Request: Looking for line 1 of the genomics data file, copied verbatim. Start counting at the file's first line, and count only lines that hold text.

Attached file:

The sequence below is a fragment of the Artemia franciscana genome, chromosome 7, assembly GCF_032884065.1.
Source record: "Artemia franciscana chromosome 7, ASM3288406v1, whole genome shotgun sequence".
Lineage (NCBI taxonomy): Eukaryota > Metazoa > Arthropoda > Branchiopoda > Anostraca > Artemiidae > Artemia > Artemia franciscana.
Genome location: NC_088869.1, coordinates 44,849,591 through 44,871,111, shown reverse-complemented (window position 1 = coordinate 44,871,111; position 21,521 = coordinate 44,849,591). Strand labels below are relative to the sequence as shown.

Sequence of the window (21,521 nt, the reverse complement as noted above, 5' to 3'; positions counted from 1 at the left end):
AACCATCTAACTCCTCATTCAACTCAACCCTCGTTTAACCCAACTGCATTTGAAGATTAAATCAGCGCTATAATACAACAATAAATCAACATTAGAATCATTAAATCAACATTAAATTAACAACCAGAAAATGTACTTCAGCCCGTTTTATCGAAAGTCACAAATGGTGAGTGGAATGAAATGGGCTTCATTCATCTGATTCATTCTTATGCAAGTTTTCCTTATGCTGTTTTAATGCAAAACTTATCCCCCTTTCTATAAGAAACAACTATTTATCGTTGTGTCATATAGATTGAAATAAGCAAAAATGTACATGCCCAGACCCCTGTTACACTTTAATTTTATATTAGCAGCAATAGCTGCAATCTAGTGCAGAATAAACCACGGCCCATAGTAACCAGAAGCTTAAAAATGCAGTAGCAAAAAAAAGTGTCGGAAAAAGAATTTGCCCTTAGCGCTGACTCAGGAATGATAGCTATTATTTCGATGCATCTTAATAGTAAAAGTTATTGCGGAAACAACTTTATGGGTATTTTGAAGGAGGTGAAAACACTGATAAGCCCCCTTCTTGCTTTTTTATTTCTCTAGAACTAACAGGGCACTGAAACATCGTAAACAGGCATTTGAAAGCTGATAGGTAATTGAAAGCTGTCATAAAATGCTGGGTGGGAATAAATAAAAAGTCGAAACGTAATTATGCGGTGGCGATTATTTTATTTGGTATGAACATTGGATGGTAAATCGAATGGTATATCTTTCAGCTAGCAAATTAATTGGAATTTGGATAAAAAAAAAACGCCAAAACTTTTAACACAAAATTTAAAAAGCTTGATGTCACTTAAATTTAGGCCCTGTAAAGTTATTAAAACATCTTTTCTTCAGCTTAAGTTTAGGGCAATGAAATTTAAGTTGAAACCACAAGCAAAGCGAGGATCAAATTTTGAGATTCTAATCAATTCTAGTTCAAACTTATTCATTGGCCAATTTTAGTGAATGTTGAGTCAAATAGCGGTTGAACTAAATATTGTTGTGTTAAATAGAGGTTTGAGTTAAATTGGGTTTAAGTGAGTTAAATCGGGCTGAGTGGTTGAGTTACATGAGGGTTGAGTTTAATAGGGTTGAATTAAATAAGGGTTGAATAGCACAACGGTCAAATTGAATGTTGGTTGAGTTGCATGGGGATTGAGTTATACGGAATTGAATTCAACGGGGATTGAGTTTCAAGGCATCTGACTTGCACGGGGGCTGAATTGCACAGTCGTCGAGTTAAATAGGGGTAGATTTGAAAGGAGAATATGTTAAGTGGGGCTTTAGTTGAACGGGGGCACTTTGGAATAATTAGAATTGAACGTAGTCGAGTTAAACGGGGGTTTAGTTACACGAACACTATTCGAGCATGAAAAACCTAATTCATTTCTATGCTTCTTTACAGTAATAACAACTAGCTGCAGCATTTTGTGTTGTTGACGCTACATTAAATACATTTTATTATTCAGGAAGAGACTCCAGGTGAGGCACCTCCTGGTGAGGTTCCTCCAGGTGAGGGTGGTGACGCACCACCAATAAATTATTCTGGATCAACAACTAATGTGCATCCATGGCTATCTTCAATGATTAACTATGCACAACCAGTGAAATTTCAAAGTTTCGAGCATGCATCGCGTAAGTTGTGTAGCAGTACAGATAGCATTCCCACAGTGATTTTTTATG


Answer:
The sequence below is a fragment of the Artemia franciscana genome, chromosome 7, assembly GCF_032884065.1.